Facebook is trying to breathe new life into its social network with a redesign of its News Feed.
Amid complaints that company’s site has become a jumble of monotonous musings and random pictures, the overhaul offers new controls that allow people to create streams of photos and other material in organized sections.
With the makeover, which began rolling out Thursday (US), Facebook chief executive Mark Zuckerberg hopes to turn the News Feed into something more like a newspaper custom-made to suit the particular interests for each of the social network’s more than 1 billion worldwide users.
With the new features users will be able to choose to see feeds that may feature nothing but photos or exclusively see posts from their closest friends, family members or favorite businesses. Or they can just peruse content about music, or sports, as if they were grabbing the section of a newspaper. Other newspaper-like changes will include lists of events that their social circles have flagged for the upcoming weekend and other summaries meant to resemble a table of contents.
By adding more personal touches, Facebook is acknowledged that the computer-generated formulas that it has been using to determine the content shown to each user have become less effective as the social circles within its network have widened to include a more diverse array of information.
Facebook still intends to rely on algorithms to select some of material to feature on the main part of the News Feed, much like newspaper editors determine what goes on the front page.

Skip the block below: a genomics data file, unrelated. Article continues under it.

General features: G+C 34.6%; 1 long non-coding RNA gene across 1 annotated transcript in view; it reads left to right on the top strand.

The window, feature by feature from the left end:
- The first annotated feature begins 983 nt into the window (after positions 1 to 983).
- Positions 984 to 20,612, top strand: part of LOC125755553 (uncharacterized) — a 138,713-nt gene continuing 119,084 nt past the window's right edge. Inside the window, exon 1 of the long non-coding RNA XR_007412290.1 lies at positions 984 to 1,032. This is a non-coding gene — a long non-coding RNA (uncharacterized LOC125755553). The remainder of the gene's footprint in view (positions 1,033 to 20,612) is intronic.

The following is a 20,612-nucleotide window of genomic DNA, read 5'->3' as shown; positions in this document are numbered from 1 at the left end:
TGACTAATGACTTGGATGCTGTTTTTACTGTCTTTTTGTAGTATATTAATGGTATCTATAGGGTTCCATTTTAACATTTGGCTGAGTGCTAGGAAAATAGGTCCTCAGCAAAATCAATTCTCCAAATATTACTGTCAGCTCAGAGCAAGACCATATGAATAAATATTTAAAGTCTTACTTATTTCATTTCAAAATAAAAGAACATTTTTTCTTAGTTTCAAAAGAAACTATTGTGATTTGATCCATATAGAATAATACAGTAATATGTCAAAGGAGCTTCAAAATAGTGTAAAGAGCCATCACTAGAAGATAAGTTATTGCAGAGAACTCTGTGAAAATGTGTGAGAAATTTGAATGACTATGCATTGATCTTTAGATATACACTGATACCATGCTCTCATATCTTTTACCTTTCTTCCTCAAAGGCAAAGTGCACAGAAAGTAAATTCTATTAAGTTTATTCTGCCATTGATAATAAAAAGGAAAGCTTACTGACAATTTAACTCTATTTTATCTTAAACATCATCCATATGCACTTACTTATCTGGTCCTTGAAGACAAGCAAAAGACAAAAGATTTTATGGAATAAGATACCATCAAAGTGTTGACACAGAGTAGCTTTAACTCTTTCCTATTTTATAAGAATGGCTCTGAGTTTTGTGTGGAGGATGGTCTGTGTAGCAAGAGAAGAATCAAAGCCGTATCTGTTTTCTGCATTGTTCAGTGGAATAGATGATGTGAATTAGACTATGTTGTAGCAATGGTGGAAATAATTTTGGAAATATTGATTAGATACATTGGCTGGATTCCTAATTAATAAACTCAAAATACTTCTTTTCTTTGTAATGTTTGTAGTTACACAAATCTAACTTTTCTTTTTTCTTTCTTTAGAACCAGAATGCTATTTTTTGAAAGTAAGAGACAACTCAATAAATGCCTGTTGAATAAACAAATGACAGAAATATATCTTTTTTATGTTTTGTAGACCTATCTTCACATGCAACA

More space on the News Feed’s front page and other sections space will be devoted to pictures and video in recognition of how dominant those visual elements have become on Facebook as smartphones and tablet computers equipped with high-quality cameras have made it easier to share snapshots and clips.
About 50 per cent of the posts on News Feed include a photo or video now, up from 25 per cent in late 2011, Zuckerberg said.
The changes to News Feed are meant to make Facebook a more fun place to hang out and avoid turning into an internet has-been like other once trendy social networks such as Friendster and MySpace.
Although Facebook’s website remains one of the internet’s top destinations, there have been early signs that the social network is losing some of its pizazz, particularly among younger Web surfers who are starting to spend more time on other fraternizing hubs such as Tumblr, Pinterest and Instagram, a photo-sharing site that Facebook bought last year.
The phenomenon, known as “Facebook Fatigue,” was recently documented in a report from Pew Research Center’s internet and American Life Project. The study found that about 61 per cent of Facebook users had taken a hiatus for reasons that range from boredom to too much irrelevant information to Lent.
That’s a worrisome trend for Facebook because it needs to ensure its audience keeps coming back so it can learn more about their interests and, ultimately, sell more of the advertising that brings in most of the company’s revenue.